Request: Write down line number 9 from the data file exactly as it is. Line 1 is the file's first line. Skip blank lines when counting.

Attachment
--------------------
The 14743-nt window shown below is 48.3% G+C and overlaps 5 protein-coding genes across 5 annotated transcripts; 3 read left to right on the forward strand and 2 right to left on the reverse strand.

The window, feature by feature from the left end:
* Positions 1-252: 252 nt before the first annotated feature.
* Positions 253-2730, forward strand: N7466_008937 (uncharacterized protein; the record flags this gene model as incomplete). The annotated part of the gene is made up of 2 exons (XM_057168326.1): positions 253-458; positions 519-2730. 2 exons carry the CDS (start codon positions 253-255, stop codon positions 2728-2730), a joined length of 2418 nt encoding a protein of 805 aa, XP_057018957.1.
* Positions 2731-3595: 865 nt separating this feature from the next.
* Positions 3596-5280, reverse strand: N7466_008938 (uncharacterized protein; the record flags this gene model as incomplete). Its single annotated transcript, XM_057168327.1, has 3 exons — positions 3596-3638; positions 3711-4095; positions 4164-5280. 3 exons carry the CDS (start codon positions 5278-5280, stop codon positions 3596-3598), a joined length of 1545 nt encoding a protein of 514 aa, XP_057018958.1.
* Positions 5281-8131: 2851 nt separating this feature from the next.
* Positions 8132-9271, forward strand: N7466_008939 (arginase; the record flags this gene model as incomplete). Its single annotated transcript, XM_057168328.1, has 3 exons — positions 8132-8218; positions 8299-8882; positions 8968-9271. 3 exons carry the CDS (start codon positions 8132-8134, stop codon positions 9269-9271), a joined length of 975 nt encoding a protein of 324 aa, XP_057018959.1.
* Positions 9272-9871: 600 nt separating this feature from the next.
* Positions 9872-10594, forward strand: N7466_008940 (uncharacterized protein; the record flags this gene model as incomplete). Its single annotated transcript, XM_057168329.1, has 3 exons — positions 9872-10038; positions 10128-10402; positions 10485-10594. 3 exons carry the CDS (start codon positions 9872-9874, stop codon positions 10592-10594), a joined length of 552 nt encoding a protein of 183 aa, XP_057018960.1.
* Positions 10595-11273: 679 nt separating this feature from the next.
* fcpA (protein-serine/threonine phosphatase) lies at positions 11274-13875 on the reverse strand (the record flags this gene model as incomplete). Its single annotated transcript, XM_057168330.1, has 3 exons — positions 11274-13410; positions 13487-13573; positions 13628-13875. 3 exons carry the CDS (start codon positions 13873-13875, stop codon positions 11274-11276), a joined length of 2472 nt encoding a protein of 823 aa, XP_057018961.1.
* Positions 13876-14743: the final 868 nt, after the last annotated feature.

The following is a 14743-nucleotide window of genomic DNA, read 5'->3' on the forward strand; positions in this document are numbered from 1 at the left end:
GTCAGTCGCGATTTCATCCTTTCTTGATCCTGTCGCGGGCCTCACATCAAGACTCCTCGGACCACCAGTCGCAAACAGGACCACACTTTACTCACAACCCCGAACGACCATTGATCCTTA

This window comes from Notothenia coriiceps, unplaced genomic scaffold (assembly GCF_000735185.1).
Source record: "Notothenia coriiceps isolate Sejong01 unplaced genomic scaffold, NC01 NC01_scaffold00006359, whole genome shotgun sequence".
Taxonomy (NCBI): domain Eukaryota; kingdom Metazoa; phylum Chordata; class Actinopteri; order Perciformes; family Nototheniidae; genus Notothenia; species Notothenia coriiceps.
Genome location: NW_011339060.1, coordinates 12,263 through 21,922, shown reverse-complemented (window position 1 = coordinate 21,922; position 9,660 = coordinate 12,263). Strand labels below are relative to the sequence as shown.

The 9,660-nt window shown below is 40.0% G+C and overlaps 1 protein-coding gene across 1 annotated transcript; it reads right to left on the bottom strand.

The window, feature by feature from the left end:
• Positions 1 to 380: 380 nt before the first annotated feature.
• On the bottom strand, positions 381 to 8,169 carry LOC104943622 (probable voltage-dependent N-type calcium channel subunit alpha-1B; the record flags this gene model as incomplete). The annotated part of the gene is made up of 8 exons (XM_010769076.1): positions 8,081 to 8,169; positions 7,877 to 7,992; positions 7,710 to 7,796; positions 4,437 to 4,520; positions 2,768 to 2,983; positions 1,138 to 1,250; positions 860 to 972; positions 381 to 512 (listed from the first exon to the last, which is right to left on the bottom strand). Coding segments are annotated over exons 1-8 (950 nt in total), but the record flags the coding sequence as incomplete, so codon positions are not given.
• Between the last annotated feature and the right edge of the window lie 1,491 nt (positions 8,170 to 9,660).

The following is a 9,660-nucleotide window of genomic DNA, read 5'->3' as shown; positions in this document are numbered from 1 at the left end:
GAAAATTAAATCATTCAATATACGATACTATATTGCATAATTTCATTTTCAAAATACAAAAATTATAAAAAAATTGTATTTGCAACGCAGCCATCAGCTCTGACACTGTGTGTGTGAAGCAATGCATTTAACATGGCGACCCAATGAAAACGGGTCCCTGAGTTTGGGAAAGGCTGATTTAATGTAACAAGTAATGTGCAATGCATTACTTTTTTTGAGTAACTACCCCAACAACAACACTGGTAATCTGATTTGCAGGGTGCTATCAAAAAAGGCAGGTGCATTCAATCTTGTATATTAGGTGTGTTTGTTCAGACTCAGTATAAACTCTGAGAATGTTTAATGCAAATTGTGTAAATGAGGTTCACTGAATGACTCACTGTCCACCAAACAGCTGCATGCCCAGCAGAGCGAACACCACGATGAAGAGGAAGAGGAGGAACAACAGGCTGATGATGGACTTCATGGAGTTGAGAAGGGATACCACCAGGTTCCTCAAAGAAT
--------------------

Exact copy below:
* Positions 9272-9871: 600 nt separating this feature from the next.